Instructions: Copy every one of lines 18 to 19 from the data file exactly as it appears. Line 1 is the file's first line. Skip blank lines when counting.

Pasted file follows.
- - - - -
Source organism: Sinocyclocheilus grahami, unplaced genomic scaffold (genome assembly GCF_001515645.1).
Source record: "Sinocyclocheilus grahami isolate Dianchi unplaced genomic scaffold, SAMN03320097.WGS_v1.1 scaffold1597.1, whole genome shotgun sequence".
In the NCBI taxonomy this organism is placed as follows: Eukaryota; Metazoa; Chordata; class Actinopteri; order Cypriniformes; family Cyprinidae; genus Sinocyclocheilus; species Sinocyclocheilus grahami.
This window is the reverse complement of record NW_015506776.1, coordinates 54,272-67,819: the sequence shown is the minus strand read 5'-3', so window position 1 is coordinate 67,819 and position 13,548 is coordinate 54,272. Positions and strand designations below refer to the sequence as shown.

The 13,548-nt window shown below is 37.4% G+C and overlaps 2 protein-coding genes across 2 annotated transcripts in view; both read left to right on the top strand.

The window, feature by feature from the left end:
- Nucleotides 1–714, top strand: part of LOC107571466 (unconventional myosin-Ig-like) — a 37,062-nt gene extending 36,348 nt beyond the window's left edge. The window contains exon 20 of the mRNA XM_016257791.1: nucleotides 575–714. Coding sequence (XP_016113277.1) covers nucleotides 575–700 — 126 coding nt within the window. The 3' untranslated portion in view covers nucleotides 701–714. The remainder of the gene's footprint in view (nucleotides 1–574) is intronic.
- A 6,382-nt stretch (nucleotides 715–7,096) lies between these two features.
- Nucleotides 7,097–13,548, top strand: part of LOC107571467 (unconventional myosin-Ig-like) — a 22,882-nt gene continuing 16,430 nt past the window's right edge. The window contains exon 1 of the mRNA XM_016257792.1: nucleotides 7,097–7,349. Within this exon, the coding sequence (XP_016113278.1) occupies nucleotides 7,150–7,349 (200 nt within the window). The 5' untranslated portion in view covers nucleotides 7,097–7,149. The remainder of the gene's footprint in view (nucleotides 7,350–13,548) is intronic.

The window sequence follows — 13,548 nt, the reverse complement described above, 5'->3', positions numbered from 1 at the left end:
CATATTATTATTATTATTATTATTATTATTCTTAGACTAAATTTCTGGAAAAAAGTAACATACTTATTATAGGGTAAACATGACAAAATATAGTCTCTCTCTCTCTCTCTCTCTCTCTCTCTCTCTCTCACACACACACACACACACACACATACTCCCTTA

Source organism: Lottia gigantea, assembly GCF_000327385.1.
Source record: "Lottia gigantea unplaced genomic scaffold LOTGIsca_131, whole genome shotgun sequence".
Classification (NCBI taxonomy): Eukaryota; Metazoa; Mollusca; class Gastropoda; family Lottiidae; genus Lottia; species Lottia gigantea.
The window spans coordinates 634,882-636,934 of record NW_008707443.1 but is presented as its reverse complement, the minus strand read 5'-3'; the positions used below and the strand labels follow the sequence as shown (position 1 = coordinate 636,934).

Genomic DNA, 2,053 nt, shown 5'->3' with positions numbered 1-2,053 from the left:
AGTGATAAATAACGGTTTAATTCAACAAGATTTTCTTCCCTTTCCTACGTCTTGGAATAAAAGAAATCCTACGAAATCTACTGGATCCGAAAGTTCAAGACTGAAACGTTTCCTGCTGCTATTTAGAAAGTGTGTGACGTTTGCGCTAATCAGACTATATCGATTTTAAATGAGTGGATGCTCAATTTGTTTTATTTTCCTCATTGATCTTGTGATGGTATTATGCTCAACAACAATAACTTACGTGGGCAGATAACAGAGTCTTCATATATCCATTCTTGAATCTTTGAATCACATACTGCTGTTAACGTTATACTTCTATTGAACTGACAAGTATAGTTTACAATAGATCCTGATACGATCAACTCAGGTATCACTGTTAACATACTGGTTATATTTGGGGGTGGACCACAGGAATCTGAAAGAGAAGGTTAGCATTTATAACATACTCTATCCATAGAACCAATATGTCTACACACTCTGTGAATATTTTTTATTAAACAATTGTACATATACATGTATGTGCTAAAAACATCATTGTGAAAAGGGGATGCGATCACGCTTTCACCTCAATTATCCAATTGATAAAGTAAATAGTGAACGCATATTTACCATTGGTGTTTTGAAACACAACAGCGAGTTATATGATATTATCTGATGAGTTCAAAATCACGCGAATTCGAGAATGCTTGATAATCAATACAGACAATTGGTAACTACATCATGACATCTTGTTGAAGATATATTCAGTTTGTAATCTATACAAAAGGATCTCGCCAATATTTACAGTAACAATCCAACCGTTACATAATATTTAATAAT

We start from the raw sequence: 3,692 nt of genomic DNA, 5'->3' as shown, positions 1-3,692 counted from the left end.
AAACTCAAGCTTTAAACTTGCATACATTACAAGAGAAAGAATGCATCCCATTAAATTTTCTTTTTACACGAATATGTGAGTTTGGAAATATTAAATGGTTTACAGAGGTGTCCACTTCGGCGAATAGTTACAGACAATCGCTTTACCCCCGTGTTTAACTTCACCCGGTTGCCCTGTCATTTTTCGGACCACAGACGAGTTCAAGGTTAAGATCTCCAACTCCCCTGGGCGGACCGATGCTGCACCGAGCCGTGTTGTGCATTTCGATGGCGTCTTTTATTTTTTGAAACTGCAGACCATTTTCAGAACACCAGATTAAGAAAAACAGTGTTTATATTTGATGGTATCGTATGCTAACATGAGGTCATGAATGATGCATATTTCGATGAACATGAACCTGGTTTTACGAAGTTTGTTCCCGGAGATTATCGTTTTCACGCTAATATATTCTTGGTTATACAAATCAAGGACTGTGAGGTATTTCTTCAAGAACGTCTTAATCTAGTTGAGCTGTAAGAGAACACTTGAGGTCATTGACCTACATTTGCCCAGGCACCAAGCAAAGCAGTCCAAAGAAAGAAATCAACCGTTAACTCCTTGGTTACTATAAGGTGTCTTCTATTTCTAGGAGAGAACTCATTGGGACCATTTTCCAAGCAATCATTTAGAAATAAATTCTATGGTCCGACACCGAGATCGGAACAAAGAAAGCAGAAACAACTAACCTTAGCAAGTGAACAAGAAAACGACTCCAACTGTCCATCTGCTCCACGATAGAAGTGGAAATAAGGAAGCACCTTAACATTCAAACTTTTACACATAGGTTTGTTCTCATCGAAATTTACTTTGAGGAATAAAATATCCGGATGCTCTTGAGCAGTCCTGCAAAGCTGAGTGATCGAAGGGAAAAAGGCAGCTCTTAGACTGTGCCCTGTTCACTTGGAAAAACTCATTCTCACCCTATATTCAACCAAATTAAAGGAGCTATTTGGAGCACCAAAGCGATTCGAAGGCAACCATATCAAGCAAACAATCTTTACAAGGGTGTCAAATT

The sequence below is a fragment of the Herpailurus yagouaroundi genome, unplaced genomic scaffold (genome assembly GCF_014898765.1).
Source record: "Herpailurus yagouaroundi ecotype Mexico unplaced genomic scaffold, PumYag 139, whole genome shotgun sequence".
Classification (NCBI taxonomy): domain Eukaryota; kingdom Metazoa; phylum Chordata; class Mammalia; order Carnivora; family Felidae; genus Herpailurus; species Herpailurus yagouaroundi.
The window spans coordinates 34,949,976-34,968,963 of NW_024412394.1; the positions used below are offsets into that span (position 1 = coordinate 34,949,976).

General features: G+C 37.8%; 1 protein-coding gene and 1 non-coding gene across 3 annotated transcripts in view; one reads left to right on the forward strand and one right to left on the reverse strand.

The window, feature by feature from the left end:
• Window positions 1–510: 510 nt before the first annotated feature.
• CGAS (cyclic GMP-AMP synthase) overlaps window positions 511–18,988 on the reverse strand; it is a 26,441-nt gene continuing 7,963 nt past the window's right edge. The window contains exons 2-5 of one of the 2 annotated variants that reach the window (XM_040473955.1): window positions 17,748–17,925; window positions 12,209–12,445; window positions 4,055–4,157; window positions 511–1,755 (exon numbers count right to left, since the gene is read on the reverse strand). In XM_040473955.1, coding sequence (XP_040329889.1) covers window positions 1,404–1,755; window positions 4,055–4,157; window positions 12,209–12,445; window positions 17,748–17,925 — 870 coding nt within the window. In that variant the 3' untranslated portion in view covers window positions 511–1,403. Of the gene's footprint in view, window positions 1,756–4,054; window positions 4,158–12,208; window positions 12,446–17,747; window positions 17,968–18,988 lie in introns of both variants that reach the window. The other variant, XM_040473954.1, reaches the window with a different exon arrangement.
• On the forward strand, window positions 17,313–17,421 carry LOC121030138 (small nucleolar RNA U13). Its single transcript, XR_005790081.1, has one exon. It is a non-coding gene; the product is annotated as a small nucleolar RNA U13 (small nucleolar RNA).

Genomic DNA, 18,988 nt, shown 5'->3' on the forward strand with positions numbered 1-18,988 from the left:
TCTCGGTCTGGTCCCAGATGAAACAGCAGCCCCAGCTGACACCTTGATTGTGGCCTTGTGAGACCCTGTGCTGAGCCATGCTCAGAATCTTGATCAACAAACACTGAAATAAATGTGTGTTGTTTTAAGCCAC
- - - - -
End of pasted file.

We start from the raw sequence: 3,692 nt of genomic DNA, 5'->3' as shown, positions 1-3,692 counted from the left end.
AAACTCAAGCTTTAAACTTGCATACATTACAAGAGAAAGAATGCATCCCATTAAATTTTCTTTTTACACGAATATGTGAGTTTGGAAATATTAAATGGTTTACAGAGGTGTCCACTTCGGCGAATAGTTACAGACAATCGCTTTACCCCCGTGTTTAACTTCACCCGGTTGCCCTGTCATTTTTCGGACCACAGACGAGTTCAAGGTTAAGATCTCCAACTCCCCTGGGCGGACCGATGCTGCACCGAGCCGTGTTGTGCATTTCGATGGCGTCTTTTATTTTTTGAAACTGCAGACCATTTTCAGAACACCAGATTAAGAAAAACAGTGTTTATATTTGATGGTATCGTATGCTAACATGAGGTCATGAATGATGCATATTTCGATGAACATGAACCTGGTTTTACGAAGTTTGTTCCCGGAGATTATCGTTTTCACGCTAATATATTCTTGGTTATACAAATCAAGGACTGTGAGGTATTTCTTCAAGAACGTCTTAATCTAGTTGAGCTGTAAGAGAACACTTGAGGTCATTGACCTACATTTGCCCAGGCACCAAGCAAAGCAGTCCAAAGAAAGAAATCAACCGTTAACTCCTTGGTTACTATAAGGTGTCTTCTATTTCTAGGAGAGAACTCATTGGGACCATTTTCCAAGCAATCATTTAGAAATAAATTCTATGGTCCGACACCGAGATCGGAACAAAGAAAGCAGAAACAACTAACCTTAGCAAGTGAACAAGAAAACGACTCCAACTGTCCATCTGCTCCACGATAGAAGTGGAAATAAGGAAGCACCTTAACATTCAAACTTTTACACATAGGTTTGTTCTCATCGAAATTTACTTTGAGGAATAAAATATCCGGATGCTCTTGAGCAGTCCTGCAAAGCTGAGTGATCGAAGGGAAAAAGGCAGCTCTTAGACTGTGCCCTGTTCACTTGGAAAAACTCATTCTCACCCTATATTCAACCAAATTAAAGGAGCTATTTGGAGCACCAAAGCGATTCGAAGGCAACCATATCAAGCAAACAATCTTTACAAGGGTGTCAAATT